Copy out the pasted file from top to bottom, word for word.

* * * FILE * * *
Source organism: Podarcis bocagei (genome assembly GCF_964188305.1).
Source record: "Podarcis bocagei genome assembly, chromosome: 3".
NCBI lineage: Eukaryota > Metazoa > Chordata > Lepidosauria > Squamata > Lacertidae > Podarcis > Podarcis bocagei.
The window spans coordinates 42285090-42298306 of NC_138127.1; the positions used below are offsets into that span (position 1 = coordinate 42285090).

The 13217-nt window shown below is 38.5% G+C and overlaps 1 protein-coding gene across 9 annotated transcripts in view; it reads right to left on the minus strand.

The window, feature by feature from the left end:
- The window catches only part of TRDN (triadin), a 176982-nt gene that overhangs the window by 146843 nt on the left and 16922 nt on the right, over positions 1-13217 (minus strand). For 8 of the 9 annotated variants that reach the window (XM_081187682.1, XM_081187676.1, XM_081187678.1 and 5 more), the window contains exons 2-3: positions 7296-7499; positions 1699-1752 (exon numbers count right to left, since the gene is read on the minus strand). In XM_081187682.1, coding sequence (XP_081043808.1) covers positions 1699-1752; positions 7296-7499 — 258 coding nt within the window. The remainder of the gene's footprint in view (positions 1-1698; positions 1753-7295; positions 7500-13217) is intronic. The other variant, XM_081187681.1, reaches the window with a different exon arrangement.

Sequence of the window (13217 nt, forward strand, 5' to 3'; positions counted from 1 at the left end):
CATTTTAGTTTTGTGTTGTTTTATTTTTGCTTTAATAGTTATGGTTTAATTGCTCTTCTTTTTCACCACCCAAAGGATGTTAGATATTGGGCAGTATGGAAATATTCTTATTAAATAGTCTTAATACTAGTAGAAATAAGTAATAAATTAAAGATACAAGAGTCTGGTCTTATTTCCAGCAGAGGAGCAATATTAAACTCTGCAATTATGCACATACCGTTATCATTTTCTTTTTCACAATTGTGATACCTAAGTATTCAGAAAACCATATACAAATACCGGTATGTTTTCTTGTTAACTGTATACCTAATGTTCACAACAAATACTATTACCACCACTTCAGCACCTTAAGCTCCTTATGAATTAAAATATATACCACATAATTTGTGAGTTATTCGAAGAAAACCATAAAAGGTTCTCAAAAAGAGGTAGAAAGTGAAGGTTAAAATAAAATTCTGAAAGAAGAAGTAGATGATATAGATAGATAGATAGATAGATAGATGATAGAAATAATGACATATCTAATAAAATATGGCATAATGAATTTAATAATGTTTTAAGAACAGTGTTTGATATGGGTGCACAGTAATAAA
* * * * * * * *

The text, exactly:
Source organism: Podarcis bocagei (genome assembly GCF_964188305.1).
Source record: "Podarcis bocagei genome assembly, chromosome: 3".
NCBI lineage: Eukaryota > Metazoa > Chordata > Lepidosauria > Squamata > Lacertidae > Podarcis > Podarcis bocagei.
The window spans coordinates 42285090-42298306 of NC_138127.1; the positions used below are offsets into that span (position 1 = coordinate 42285090).

The 13217-nt window shown below is 38.5% G+C and overlaps 1 protein-coding gene across 9 annotated transcripts in view; it reads right to left on the minus strand.

The window, feature by feature from the left end:
- The window catches only part of TRDN (triadin), a 176982-nt gene that overhangs the window by 146843 nt on the left and 16922 nt on the right, over positions 1-13217 (minus strand). For 8 of the 9 annotated variants that reach the window (XM_081187682.1, XM_081187676.1, XM_081187678.1 and 5 more), the window contains exons 2-3: positions 7296-7499; positions 1699-1752 (exon numbers count right to left, since the gene is read on the minus strand). In XM_081187682.1, coding sequence (XP_081043808.1) covers positions 1699-1752; positions 7296-7499 — 258 coding nt within the window. The remainder of the gene's footprint in view (positions 1-1698; positions 1753-7295; positions 7500-13217) is intronic. The other variant, XM_081187681.1, reaches the window with a different exon arrangement.

Sequence of the window (13217 nt, forward strand, 5' to 3'; positions counted from 1 at the left end):
CATTTTAGTTTTGTGTTGTTTTATTTTTGCTTTAATAGTTATGGTTTAATTGCTCTTCTTTTTCACCACCCAAAGGATGTTAGATATTGGGCAGTATGGAAATATTCTTATTAAATAGTCTTAATACTAGTAGAAATAAGTAATAAATTAAAGATACAAGAGTCTGGTCTTATTTCCAGCAGAGGAGCAATATTAAACTCTGCAATTATGCACATACCGTTATCATTTTCTTTTTCACAATTGTGATACCTAAGTATTCAGAAAACCATATACAAATACCGGTATGTTTTCTTGTTAACTGTATACCTAATGTTCACAACAAATACTATTACCACCACTTCAGCACCTTAAGCTCCTTATGAATTAAAATATATACCACATAATTTGTGAGTTATTCGAAGAAAACCATAAAAGGTTCTCAAAAAGAGGTAGAAAGTGAAGGTTAAAATAAAATTCTGAAAGAAGAAGTAGATGATATAGATAGATAGATAGATAGATAGATGATAGAAATAATGACATATCTAATAAAATATGGCATAATGAATTTAATAATGTTTTAAGAACAGTGTTTGATATGGGTGCACAGTAATAAA